A university in Wisconsin denied two students credit for the hours they spent volunteering at a church.
The University of Wisconsin-Eau Claire requires students to complete 30 hours of “service learning activity” in order to graduate.
One student Alexandra Liebl spent 30 hours teaching a second grade religion class at Newman Parish, a local Roman Catholic Church. In April, however, she was notified by the university that she would not be receiving credit for her volunteer hours completed at the church due to its religious nature, citing the Service-Learning Policy, which maintains that the university does not award credit for time spent directly involved in promoting religious doctrine, proselytizing, or worship.”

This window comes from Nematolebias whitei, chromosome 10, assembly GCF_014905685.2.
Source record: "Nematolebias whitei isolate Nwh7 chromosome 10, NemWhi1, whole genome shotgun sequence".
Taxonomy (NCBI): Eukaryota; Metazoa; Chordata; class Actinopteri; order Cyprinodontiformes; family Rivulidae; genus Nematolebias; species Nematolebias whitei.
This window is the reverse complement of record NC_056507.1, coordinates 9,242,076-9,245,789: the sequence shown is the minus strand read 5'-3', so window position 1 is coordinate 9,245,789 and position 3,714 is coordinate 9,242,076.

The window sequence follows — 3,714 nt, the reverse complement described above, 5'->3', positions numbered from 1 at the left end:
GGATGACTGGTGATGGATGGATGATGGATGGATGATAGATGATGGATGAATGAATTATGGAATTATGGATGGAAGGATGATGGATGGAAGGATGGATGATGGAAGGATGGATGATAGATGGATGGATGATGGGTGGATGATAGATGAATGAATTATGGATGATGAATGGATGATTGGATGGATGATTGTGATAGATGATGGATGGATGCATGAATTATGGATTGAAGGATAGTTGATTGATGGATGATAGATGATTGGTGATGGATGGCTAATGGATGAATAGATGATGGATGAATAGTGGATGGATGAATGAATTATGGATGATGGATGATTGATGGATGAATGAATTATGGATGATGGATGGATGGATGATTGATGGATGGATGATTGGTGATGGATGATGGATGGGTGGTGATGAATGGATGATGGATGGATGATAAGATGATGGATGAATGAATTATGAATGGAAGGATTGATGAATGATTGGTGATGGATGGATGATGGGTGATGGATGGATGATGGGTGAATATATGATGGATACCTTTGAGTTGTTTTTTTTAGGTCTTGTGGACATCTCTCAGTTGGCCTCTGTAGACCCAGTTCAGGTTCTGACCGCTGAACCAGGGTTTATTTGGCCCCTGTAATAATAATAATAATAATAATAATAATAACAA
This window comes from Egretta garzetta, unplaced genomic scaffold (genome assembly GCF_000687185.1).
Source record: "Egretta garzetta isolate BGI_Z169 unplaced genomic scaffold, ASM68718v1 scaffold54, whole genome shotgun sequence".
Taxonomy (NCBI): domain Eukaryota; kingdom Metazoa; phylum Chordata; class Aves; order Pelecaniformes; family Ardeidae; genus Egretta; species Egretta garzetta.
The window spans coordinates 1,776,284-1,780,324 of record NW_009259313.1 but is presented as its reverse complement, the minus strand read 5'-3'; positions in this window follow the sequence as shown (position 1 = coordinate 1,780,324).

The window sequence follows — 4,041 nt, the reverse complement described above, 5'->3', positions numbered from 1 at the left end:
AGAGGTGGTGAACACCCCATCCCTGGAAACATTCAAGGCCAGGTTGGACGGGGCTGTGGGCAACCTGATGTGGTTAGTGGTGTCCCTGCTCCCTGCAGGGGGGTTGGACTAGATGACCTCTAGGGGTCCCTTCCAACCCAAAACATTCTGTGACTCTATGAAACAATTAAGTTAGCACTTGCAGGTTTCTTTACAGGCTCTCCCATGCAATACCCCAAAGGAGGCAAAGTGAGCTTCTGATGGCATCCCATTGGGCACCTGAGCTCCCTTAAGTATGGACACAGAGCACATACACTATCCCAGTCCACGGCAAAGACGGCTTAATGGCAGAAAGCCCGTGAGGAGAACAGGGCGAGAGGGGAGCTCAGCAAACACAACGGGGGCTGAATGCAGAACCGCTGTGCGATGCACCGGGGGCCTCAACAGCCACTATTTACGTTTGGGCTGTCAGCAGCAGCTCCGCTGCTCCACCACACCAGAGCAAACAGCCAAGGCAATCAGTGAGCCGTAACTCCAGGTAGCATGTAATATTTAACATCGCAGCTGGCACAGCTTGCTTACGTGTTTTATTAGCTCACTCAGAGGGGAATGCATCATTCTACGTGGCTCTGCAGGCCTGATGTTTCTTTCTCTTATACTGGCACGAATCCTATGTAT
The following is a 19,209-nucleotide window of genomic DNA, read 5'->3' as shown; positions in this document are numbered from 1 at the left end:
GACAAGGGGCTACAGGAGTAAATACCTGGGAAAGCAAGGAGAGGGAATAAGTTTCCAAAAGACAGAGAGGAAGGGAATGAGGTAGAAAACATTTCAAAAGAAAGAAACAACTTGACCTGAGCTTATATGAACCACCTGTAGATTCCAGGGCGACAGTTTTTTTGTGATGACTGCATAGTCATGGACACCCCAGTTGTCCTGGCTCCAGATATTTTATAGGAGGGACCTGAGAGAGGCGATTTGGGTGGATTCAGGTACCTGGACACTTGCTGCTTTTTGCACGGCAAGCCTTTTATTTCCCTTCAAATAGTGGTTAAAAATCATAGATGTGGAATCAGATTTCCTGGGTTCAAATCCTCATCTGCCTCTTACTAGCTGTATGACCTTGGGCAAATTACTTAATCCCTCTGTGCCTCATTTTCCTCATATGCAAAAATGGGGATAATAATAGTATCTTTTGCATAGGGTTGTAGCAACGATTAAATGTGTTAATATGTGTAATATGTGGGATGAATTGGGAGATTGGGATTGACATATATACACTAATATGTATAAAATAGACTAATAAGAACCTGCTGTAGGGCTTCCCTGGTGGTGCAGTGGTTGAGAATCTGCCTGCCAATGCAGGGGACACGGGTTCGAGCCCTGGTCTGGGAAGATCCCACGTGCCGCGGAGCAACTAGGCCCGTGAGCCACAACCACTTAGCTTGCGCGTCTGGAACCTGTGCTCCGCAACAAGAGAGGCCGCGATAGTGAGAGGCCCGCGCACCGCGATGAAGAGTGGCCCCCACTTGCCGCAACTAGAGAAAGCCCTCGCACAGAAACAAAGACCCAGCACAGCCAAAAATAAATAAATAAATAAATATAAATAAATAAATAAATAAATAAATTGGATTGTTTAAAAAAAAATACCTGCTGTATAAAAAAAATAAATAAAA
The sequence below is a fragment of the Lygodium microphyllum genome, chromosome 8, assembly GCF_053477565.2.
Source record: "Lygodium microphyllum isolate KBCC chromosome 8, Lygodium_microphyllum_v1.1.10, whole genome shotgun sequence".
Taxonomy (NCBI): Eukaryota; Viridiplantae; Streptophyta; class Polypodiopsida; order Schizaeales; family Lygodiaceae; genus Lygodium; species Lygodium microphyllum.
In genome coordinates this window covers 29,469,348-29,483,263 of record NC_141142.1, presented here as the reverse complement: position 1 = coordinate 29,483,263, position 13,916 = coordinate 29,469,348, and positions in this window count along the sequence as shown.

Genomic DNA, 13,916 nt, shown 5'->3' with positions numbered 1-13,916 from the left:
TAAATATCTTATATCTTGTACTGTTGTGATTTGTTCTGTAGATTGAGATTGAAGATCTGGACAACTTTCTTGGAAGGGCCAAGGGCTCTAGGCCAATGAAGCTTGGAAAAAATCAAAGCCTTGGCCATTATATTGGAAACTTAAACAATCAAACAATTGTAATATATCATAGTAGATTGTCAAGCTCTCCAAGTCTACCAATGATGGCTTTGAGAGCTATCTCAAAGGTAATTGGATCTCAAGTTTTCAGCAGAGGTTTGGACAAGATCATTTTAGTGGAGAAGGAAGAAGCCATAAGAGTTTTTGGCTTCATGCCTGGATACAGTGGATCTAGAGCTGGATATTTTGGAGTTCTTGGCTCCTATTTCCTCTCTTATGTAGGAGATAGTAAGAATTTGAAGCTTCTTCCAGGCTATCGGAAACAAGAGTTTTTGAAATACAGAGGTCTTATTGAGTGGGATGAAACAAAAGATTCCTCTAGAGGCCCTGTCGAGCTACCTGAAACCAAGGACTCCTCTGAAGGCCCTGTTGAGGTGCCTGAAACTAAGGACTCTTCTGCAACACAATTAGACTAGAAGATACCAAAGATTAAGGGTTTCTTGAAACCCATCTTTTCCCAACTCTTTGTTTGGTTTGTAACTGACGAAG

Student Madelyn Rysavy volunteered at Sunday School Classes at the same church.
Alliance Defending Freedom (ADF), representing Liebl and Rysavy, filed suit against the university, arguing that all forms of community service should be equally given credit and that the university is unconstitutionally showing preference to non-religious beliefs over religious beliefs.
“No public university should ever use a community service program as a vehicle to advance and instill anti-religious bias,” said Travis Barham, legal counsel for ADF. “If the University of Wisconsin–Eau Claire wants to require its students to perform community service, it must treat all forms of community service as equally valuable. The Constitution and federal court precedent prohibit it from targeting religious community service and denying students credit for it. That kind of animosity toward and discrimination against religion is unconstitutional.”